Sleep Apnea, Narcolepsy, And Other Specific Sleeping Disorders

1872 WordsApr 27, 20168 Pages
abuse, sleep apnea, narcolepsy, and other specific sleeping disorders. Medication use for sleep was not an exclusion criteria. Of the participants, 239 were eligible for randomization; 119 were assigned to the CBTI group, and 120 were assigned to the TAU group. The participants in the TAU group were more likely to be female, not White, and unemployed than the participants in the CBTI group. With regard to sleeping baseline, the participants in TAU had slightly poorer baseline sleeping patterns and were more likely to be on sleeping medications; they also had a much longer history of insomnia (Cape et al., 2016). The participants in the CBTI group had to attend five weekly 90-minute group treatment sessions. The groups were comprised of 5–15 participants. The intervention followed a treatment manual that had been used in three previous treatment trials. It included educational materials about sleep and the key CBT for insomnia components, which included sleep restriction, stimulus control, relaxation training, and cognitive strategies. The participants in the TAU group received routine individual treatment for insomnia, which was provided in primary care settings. Routine individual treatments could be from a mental health practitioner or a CBT therapist. The results showed that participants in the CBTI group had better sleeping outcomes post-treatment than those in the TAU group. There were smaller effects at 20 weeks. In addition, there were not significant differences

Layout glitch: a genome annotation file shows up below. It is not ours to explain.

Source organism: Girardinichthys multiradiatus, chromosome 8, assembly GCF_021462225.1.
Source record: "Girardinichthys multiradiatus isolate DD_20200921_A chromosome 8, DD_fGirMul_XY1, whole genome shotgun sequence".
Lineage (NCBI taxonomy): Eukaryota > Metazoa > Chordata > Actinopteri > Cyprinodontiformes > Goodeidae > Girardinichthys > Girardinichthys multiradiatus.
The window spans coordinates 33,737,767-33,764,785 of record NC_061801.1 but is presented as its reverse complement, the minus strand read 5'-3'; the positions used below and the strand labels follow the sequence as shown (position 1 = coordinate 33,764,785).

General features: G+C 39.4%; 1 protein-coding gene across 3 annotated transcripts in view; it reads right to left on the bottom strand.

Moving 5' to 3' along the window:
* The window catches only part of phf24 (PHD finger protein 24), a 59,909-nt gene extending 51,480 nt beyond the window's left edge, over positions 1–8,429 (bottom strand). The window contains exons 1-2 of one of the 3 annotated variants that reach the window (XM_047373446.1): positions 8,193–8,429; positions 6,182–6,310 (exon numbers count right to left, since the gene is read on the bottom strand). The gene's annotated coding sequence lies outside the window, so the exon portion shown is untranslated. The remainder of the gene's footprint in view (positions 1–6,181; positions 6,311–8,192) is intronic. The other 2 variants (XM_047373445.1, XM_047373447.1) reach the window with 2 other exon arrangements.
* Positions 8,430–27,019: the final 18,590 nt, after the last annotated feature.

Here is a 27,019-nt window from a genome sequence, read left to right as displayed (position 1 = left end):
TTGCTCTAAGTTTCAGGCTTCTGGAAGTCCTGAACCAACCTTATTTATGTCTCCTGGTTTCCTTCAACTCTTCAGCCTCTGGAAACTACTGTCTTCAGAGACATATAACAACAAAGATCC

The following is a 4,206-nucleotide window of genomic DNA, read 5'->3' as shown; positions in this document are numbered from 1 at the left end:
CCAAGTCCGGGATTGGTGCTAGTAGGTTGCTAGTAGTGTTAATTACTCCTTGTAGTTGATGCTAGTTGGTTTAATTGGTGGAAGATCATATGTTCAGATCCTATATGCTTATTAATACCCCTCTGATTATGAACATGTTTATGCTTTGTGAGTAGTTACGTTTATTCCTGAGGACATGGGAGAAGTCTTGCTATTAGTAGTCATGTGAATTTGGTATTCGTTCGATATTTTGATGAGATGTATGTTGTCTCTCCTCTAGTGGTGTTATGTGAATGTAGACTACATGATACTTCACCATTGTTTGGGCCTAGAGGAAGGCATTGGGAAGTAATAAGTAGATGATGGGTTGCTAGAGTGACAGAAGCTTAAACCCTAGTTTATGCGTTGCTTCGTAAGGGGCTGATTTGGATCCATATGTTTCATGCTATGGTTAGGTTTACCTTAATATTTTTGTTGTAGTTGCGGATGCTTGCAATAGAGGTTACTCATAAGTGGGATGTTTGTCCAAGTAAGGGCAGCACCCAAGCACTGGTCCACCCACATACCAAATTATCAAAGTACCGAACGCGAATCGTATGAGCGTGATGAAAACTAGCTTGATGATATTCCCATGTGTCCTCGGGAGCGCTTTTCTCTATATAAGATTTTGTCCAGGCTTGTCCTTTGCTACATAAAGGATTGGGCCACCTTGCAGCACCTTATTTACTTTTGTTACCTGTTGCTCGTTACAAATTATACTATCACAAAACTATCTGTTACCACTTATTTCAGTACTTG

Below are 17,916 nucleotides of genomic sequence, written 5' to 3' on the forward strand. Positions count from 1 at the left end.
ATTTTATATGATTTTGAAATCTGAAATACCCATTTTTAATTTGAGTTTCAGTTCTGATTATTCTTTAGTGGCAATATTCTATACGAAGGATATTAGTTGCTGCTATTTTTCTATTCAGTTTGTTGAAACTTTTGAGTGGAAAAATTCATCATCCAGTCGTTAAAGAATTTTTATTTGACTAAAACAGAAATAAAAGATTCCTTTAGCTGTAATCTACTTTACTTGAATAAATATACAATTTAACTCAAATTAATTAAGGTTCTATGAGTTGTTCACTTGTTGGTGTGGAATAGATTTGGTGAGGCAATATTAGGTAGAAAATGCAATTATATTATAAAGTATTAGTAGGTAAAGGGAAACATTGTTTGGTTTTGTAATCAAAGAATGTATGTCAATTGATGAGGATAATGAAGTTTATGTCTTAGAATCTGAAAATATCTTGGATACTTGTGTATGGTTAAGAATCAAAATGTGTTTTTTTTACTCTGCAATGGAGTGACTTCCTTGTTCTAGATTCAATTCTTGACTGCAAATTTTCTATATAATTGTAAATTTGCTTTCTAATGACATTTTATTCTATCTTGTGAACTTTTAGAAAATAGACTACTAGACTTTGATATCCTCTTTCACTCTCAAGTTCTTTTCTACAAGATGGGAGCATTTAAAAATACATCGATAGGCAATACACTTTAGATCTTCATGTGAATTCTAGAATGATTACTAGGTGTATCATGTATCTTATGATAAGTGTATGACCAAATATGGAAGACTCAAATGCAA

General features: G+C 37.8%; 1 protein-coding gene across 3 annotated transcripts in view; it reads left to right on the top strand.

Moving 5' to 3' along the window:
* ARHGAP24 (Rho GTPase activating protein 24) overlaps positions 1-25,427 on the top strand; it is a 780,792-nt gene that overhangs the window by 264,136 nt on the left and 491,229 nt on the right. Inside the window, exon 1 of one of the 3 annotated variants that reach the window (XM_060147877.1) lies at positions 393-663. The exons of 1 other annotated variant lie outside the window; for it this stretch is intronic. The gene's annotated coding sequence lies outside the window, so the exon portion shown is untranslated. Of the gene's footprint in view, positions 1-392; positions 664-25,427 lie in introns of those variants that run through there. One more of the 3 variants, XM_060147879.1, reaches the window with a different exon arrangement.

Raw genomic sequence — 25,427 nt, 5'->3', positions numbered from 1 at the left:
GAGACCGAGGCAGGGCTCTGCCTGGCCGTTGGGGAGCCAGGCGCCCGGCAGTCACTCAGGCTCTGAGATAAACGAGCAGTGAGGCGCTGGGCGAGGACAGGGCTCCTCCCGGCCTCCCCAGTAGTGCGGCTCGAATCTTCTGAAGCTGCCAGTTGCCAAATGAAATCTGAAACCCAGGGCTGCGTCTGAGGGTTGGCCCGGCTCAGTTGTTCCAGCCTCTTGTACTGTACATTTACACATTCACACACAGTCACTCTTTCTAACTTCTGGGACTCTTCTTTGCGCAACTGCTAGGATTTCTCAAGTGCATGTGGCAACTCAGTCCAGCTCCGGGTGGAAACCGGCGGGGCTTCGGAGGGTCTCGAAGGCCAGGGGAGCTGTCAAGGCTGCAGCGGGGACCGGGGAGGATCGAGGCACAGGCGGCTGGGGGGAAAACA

More about Sleep Apnea, Narcolepsy, And Other Specific Sleeping Disorders

Open Document